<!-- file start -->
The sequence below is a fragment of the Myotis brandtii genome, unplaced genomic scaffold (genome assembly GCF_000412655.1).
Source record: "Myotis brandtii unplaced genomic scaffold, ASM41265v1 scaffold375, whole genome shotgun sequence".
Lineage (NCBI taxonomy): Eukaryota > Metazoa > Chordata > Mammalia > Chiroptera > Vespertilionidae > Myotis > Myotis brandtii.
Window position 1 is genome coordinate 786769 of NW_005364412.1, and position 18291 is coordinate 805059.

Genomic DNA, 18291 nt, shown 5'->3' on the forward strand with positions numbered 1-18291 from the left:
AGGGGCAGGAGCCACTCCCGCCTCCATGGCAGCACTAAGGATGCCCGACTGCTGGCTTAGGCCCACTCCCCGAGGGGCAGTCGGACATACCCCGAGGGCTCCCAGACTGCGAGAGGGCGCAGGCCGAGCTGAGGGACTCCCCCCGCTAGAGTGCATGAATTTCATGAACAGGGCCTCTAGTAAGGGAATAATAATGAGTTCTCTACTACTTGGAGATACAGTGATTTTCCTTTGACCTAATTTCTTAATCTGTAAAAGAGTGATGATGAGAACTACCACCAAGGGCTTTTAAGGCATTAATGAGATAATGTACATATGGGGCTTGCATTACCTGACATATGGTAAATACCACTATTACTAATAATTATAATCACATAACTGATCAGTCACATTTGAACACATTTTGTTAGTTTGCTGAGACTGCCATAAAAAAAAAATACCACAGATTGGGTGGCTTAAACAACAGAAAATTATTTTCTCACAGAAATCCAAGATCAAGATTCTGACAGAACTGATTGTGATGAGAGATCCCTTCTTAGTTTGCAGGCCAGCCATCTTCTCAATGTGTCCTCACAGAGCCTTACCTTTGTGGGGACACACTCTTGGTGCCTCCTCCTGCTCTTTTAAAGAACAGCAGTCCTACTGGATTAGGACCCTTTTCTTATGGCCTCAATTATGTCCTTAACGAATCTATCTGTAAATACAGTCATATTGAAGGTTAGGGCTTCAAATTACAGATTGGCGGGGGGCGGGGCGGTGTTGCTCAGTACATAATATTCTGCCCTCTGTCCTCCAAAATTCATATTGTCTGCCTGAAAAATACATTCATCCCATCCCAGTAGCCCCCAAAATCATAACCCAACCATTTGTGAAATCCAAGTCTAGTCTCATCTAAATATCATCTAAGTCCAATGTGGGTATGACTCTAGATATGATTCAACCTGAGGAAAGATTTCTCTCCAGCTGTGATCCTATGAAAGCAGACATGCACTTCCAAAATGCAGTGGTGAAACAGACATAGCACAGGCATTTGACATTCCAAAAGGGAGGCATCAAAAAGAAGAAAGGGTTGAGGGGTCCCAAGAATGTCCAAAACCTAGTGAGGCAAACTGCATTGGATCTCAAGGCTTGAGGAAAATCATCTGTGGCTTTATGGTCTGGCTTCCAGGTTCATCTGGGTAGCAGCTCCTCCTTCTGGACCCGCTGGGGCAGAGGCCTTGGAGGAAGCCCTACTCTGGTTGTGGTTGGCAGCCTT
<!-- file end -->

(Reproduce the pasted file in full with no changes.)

The sequence below is a fragment of the Myotis brandtii genome, unplaced genomic scaffold (genome assembly GCF_000412655.1).
Source record: "Myotis brandtii unplaced genomic scaffold, ASM41265v1 scaffold375, whole genome shotgun sequence".
Lineage (NCBI taxonomy): Eukaryota > Metazoa > Chordata > Mammalia > Chiroptera > Vespertilionidae > Myotis > Myotis brandtii.
Window position 1 is genome coordinate 786769 of NW_005364412.1, and position 18291 is coordinate 805059.

Genomic DNA, 18291 nt, shown 5'->3' on the forward strand with positions numbered 1-18291 from the left:
AGGGGCAGGAGCCACTCCCGCCTCCATGGCAGCACTAAGGATGCCCGACTGCTGGCTTAGGCCCACTCCCCGAGGGGCAGTCGGACATACCCCGAGGGCTCCCAGACTGCGAGAGGGCGCAGGCCGAGCTGAGGGACTCCCCCCGCTAGAGTGCATGAATTTCATGAACAGGGCCTCTAGTAAGGGAATAATAATGAGTTCTCTACTACTTGGAGATACAGTGATTTTCCTTTGACCTAATTTCTTAATCTGTAAAAGAGTGATGATGAGAACTACCACCAAGGGCTTTTAAGGCATTAATGAGATAATGTACATATGGGGCTTGCATTACCTGACATATGGTAAATACCACTATTACTAATAATTATAATCACATAACTGATCAGTCACATTTGAACACATTTTGTTAGTTTGCTGAGACTGCCATAAAAAAAAAATACCACAGATTGGGTGGCTTAAACAACAGAAAATTATTTTCTCACAGAAATCCAAGATCAAGATTCTGACAGAACTGATTGTGATGAGAGATCCCTTCTTAGTTTGCAGGCCAGCCATCTTCTCAATGTGTCCTCACAGAGCCTTACCTTTGTGGGGACACACTCTTGGTGCCTCCTCCTGCTCTTTTAAAGAACAGCAGTCCTACTGGATTAGGACCCTTTTCTTATGGCCTCAATTATGTCCTTAACGAATCTATCTGTAAATACAGTCATATTGAAGGTTAGGGCTTCAAATTACAGATTGGCGGGGGGCGGGGCGGTGTTGCTCAGTACATAATATTCTGCCCTCTGTCCTCCAAAATTCATATTGTCTGCCTGAAAAATACATTCATCCCATCCCAGTAGCCCCCAAAATCATAACCCAACCATTTGTGAAATCCAAGTCTAGTCTCATCTAAATATCATCTAAGTCCAATGTGGGTATGACTCTAGATATGATTCAACCTGAGGAAAGATTTCTCTCCAGCTGTGATCCTATGAAAGCAGACATGCACTTCCAAAATGCAGTGGTGAAACAGACATAGCACAGGCATTTGACATTCCAAAAGGGAGGCATCAAAAAGAAGAAAGGGTTGAGGGGTCCCAAGAATGTCCAAAACCTAGTGAGGCAAACTGCATTGGATCTCAAGGCTTGAGGAAAATCATCTGTGGCTTTATGGTCTGGCTTCCAGGTTCATCTGGGTAGCAGCTCCTCCTTCTGGACCCGCTGGGGCAGAGGCCTTGGAGGAAGCCCTACTCTGGTTGTGGTTGGCAGCCTT